“If you see pole dancing in a strip club versus a pole performance, they’re two completely different things,” she noted. Still, while some organizations — like the American Pole League, part of the International Pole Sports Federation — align with a sportier image, Traskos doesn’t want to suppress the sensual side of the art form.
“There’s no G-strings, no nudity, nothing like that in our competitions,” she said, “but women have the freedom to express themselves in a sensual, sexy manner if they want.”
Even at its most risqué — or especially, given the challenge of wielding platform heels, as many performers do — pole dancing requires great strength, especially in the core and upper body. A tolerance for the pain of skin gripping metal also helps.
“Pole dancers are masochists,” Kyle said, holding out his callused palms.
“You just keep doing it, and the nerve endings will die,” Petrovia added, pointing out a rough patch on the back of his knee.
But excelling on the pole takes more than brute strength and a high pain threshold. At the U.S. Pole Dance Championship, soloists are judged in five areas: performance; flexibility and extension; difficulty of tricks; smooth and unique transitions; and technique.
At the highest levels, amateur and pro, dancers must integrate several compulsory moves into their routines, making use of two poles, one static and one spinning. (The novice level has fewer requirements.) This year’s mandatory tricks included the twisted sister — a vertiginous inverted split — and the inside knee hang cocoon, a backbend with one leg held overhead and the other clasping the pole.
By the U.S. Pole Dance Federation’s rules, dancers can earn their pro status, a selective honor, only through competing in the amateur division. Jena Clough, 32, a studio owner and mother of two from Cape Cod, was among the seven amateurs anointed pro this year, placing third. The accolade, she said, would boost her résumé, helping her land more teaching and performance gigs.
While Clough’s routine was on the sultrier side, performances across all levels ranged in style and mood, from punk-rock defiance to flowing lyricism. “Pole names” like Candy, Magnetic, Apocalyssa and Serpentia reflected the array of personas. Some competitors built characters and stories with props and costumes — a sparkly lollipop, foil confetti, a long satin skirt and a leather whip all made appearances — while others took a more abstract approach.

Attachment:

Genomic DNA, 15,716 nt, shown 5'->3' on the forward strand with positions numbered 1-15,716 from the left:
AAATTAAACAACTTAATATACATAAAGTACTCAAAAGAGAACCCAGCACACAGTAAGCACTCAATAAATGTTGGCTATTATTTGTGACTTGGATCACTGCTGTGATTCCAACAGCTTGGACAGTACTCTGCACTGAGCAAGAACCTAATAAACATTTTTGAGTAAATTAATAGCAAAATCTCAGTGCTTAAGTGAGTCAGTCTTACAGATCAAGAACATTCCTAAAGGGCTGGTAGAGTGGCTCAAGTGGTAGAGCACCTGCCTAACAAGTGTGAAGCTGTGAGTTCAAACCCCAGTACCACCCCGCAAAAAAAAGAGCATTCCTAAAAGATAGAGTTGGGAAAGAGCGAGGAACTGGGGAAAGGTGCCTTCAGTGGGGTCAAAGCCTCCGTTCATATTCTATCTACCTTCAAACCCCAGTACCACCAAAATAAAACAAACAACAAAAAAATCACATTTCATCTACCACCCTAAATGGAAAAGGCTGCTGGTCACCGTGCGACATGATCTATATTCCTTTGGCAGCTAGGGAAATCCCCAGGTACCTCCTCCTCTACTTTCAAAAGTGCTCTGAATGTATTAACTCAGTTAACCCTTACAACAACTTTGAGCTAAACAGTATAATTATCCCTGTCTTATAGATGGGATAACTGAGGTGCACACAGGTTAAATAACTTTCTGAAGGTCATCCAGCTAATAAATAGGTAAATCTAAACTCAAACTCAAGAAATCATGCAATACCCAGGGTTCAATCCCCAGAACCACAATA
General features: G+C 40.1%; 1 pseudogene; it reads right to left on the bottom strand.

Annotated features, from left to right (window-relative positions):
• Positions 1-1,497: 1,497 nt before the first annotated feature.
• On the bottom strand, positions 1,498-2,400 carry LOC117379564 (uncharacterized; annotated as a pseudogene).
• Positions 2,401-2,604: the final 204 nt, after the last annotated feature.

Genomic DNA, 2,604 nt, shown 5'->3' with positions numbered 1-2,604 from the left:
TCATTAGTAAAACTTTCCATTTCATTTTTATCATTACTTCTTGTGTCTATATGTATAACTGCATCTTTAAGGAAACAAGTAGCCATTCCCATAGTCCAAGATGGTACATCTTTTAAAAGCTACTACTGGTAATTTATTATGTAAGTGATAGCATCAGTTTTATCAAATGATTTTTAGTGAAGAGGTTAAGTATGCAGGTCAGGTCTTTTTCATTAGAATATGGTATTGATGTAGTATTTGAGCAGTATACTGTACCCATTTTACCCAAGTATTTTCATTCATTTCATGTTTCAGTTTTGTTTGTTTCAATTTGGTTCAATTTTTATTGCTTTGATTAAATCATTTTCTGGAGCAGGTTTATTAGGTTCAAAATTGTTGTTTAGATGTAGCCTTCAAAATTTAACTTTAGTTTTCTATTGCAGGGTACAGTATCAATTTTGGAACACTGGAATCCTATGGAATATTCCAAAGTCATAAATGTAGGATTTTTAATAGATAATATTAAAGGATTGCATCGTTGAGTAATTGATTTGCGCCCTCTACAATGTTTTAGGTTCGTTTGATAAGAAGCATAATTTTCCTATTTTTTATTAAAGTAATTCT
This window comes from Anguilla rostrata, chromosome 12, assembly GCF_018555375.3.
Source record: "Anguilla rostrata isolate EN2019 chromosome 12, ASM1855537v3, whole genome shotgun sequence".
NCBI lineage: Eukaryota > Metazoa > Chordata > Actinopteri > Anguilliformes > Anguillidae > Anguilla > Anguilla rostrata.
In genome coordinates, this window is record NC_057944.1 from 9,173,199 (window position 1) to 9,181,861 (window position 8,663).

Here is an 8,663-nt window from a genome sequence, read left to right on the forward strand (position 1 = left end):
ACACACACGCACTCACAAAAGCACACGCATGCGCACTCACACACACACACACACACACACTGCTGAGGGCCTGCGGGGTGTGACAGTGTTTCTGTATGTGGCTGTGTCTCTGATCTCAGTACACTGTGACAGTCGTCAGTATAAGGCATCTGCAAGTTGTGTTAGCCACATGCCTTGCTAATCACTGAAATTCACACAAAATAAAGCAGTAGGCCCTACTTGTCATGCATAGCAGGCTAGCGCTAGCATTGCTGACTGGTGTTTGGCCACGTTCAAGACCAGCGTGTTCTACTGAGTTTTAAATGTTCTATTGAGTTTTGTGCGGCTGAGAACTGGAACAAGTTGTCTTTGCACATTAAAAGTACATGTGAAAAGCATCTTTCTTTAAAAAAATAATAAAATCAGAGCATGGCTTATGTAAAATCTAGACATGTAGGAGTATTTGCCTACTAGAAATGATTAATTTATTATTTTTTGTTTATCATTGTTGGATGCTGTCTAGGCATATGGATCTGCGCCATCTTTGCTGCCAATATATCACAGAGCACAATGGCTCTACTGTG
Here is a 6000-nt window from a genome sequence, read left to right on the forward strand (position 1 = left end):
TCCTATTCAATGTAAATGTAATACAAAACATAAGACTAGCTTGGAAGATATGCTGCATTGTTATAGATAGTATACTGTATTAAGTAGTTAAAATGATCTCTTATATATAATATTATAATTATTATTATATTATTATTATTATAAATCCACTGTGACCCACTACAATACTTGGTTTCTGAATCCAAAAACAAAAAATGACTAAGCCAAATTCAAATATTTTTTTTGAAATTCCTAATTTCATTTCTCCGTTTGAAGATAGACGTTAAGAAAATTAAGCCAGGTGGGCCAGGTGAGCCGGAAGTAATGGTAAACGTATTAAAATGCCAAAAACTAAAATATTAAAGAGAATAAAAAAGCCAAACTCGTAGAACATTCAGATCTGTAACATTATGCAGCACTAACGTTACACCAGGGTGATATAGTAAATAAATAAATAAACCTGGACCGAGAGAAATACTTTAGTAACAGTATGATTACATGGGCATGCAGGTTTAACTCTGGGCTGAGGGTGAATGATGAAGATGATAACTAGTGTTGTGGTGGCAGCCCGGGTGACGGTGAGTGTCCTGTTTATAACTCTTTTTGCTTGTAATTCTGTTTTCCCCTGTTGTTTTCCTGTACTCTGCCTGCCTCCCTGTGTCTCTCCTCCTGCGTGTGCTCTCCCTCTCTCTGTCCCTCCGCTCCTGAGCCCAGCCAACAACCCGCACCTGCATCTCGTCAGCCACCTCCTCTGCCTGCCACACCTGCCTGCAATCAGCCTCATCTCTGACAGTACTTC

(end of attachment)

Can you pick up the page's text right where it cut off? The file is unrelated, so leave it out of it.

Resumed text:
Backstage before the two-round pro competition, Joscelyn Perez, from Miami, explained that for her, musicality was paramount. “I want to focus on interpreting the music through my body, evoking the mood of the song,” she said. Sara Joel, from Long Island, said she would be “trying to communicate something, an emotion, and to do really cool tricks.”
Perez, 35, came to pole dancing from ballet and Joel, 48, from modern dance and circus arts. But dance training is not a prerequisite for pole beginners, and neither is the extreme youth that other competitive dance forms tend to value. Svetlana Semenishchevka, who placed first in the pro division, started seven years ago in Miami, at 25, with no major dance or athletic experience. Keith Taylor of Chicago, 26, began at 22; Jill Anne, from New York, started at 40, and is going strong at 50.
While open to older novices, pole sports have begun to skew younger in the United States, as they have in other countries, in part because of the International Pole Sports Federation’s bid for Olympic recognition. At the American Pole League nationals, children as young as 6 can compete in some divisions. Pro competitor Ziva Lynn, 38, who founded a pole dance team outside of Detroit, sees a future there. “I want to teach baby Olympians some day,” she said.
But for others, the pole remains more an expressive than a competitive space. As Taylor said: “What I like about pole is you can do whatever you want with it. One day it can be a sexy release, one day you might be more acrobatic, one day you might just want to dance.”